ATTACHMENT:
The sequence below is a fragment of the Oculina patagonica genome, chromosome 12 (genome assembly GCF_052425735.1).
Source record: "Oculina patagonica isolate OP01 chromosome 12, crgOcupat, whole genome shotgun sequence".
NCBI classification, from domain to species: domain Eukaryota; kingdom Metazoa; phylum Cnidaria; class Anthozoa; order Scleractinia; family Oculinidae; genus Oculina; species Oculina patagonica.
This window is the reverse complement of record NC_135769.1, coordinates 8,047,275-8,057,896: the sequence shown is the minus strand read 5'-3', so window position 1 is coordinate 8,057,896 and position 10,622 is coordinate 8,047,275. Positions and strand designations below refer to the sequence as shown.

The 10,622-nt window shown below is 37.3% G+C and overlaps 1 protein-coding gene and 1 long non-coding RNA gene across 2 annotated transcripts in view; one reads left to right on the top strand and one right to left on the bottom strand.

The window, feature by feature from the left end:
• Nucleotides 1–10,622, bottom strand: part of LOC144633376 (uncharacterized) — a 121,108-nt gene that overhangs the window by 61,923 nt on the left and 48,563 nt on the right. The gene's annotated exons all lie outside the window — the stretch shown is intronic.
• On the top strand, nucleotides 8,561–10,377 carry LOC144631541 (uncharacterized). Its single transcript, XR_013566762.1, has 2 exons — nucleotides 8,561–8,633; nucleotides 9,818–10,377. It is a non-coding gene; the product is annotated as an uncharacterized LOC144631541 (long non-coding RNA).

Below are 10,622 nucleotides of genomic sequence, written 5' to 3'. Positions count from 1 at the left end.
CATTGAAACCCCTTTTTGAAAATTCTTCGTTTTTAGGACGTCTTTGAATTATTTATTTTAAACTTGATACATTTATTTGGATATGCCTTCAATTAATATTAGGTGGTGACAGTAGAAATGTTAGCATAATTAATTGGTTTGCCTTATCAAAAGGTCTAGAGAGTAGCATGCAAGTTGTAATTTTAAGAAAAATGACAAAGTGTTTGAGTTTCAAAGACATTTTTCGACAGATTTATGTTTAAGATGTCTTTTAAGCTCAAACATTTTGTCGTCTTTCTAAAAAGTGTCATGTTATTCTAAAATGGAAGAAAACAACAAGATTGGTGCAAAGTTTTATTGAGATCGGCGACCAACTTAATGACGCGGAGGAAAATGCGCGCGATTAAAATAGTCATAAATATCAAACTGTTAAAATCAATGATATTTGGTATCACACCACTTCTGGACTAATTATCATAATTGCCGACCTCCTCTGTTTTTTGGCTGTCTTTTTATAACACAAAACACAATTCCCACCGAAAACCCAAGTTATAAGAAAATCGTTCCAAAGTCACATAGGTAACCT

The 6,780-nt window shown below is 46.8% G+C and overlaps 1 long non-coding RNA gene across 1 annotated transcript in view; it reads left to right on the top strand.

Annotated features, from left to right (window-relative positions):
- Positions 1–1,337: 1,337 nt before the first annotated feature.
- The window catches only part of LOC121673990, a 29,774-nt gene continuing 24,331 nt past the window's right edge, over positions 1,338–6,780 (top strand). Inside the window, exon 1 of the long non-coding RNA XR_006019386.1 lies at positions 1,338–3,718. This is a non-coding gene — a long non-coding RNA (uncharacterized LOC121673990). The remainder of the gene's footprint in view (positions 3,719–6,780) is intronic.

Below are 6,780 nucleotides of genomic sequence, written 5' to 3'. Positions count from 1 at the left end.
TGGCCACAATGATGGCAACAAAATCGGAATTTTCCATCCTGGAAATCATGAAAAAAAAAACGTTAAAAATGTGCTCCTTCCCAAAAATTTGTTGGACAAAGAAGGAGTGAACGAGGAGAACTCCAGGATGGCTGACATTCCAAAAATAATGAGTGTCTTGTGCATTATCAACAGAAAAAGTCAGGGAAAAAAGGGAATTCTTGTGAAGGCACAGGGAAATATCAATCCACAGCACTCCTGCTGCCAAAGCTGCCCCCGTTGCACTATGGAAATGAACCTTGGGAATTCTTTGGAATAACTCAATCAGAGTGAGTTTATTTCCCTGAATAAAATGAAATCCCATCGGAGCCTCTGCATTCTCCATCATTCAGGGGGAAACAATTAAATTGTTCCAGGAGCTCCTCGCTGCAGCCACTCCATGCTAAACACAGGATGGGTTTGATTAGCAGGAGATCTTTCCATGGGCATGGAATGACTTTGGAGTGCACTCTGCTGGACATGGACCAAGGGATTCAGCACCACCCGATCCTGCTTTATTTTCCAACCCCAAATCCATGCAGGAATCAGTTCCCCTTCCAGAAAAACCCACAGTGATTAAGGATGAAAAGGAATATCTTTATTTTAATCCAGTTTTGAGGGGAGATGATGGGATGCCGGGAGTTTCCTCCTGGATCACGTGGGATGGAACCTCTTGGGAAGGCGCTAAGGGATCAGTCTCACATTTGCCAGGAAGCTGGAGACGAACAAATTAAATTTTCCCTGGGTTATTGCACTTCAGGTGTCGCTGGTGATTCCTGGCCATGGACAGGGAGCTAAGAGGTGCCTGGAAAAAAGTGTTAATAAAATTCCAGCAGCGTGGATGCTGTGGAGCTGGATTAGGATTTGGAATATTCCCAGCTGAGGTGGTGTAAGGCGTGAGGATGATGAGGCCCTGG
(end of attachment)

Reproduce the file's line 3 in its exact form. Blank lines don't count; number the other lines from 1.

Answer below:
NCBI classification, from domain to species: domain Eukaryota; kingdom Metazoa; phylum Cnidaria; class Anthozoa; order Scleractinia; family Oculinidae; genus Oculina; species Oculina patagonica.